Obama as a Modern Pharaoh

Those of us who are critical of the power of the Israel Lobby have been intrigued by the fact that the Obama administration seems to be standing up to the Israelis — and, by implication, to the Israel Lobby. After all, during the election campaign Obama did all the right things to show his support of the Israel Lobby and calm the fears of some Jewish activists that he would not be sufficiently pro-Israel, including which Philip Weiss termed a “truckling” speech at the AIPAC convention.

Obama was rewarded for his apparent fealty. Around 80% of Jews voted for Obama, and Jews contributed more than 50% of the Democratic Party’s money during the campaign. His choice of Rahm Emanuel (who served with the Israeli Defense Force during the 1991 Gulf War) as Chief of Staff and the presence of seasoned pro-Israel activists like Dennis Ross in the State Department also made it seem that Obama’s policy toward Israel would not be a major departure.

Nevertheless, the Obama administration has appointed George Mitchell (who has a reputation as relatively evenhanded) as Middle East envoy and made conciliatory statements toward the Muslim world. More importantly, the administration has called for a two-state solution and pressed Israel to put a meaningful freeze on settlement expansion—including what Steven Walt terms the “fig leaf of ‘natural growth’”. (The New York Times reports that if all the currently approved West Bank housing units were actually built, it would almost double the total.)

One could be excused for being skeptical about these developments. Walt interprets the Obama administration’s behavior as entirely in keeping with the thrust of the ideas presented in The Israel Lobby. He interprets the stance of the Obama administration as a hopeful sign that the United States is at last pursuing a policy that is in the interests of both the US and Israel. But he warns that thus far, it’s all rhetoric.

Indeed, other presidents—most notably Jimmy Carter and George H. W. Bush—have put pressure on Israel, only to be thwarted because of the power of the Israel Lobby in Congress. There have already been murmurs of dissent in Congress about Obama’s statements among both Democrats and Republicans—the latter doubtless sensing a political opening.

It must concentrate the minds of the Obama administration to realize that Carter and Bush were one-term presidents who were heavily criticized by the Israel Lobby. Jimmy Carter was widely viewed as hostile to Israel during the 1980 election, and his policy toward Israel was the main impetus to the migration of neoconservatives to the Republican Party. Many believe that George H. W. Bush’s loss in 1992 stemmed from his attempt to rein in the settlements. (George W. Bush apparently got the message and decided not to alienate the Lobby on the settlement issue. This resulted, among other things, in his administration becoming bogged down in a needless and costly war in Iraq.)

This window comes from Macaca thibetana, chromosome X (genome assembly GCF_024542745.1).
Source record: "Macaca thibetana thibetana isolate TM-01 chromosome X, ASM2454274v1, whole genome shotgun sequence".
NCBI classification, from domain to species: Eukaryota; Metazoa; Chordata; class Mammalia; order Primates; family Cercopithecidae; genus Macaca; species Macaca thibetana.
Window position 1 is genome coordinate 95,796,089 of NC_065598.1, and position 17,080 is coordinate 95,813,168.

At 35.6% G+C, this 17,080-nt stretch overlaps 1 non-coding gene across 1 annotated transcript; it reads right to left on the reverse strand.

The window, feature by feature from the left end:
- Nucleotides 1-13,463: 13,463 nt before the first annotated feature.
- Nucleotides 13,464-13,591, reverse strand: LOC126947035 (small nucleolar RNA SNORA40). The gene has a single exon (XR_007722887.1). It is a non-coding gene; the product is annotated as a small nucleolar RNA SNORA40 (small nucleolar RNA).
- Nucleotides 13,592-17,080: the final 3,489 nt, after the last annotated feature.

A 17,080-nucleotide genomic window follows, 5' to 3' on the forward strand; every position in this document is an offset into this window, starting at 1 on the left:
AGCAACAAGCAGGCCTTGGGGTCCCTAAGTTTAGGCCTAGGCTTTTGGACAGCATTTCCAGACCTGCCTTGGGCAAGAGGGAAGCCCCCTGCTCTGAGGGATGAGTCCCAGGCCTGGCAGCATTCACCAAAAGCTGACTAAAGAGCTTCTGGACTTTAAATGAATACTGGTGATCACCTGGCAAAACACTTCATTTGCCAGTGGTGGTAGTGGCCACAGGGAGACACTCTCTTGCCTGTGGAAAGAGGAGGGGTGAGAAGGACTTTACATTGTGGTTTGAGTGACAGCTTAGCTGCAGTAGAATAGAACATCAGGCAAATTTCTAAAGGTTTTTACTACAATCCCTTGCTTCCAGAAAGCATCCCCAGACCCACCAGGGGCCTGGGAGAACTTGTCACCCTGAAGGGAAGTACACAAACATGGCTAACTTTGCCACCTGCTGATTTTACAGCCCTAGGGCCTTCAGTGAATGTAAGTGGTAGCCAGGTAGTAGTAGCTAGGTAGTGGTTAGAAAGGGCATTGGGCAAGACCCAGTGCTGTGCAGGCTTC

One wonders if many American Jews feel they would have been better off with John McCain and his neocon foreign policy advisors—especially considering that McCain’s treasonous attitudes on immigration and the rest of his domestic agenda were compatible with Jewish attitudes.

The reaction to the Obama administration’s rhetoric by Jewish fanatics in Israel has been predictably over the top. National Religious Party’s leader, Science Minister Daniel Herschkowitz, compared Obama to an archetypal anti-Semite from the past: “The American demand to prevent natural growth is unreasonable, and brings to mind Pharaoh who said: Every son that is born ye shall cast into the river.”

Israeli activists are launching protests, and posters of “Barak Hussein Obama” (middle name included) in Arabic headgear with the statement “Anti-Semitic Jew Hater” are being distributed throughout Israel.

Poster of President Obama Wearing a Kaffiyeh

Philip Weiss notes that one of the protests was organized by “none other than Nadia Matar, who when we last saw her was raising [tax deductible] money in a New York synagogue and calling for Mahmoud Abbas to be assassinated.” The following statement by an activist gets at the depth of emotion involved:

I’m here to tell Obama that Eretz Yisrael belongs to the Jewish people. What right does anybody have to tell us to stop building in the land that was given to us by God? I’m not going to stand by and let Obama, or anybody else, tell me where I can live and where I can’t live.

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This is actually quite mild compared to the comments (most of them scatological) by young Israelis in this video by Max Blumenthal. Blumenthal defends his video here, noting the “climate of extremism that exploded into the open when the country attacked Gaza.” His video shows that “vitriolic levels of racism are able to flow through the streets of Jerusalem like sewage, why the grandsons of Holocaust survivors feel compelled to offer the Shoah as justification to behave like fascist street thugs, and how the sons and daughters of successful Jewish American families casually merged Zionist cant with crude white supremacism.” It’s an excellent example showing that attitudes that are normal in Jews are absolutely forbidden to Europeans.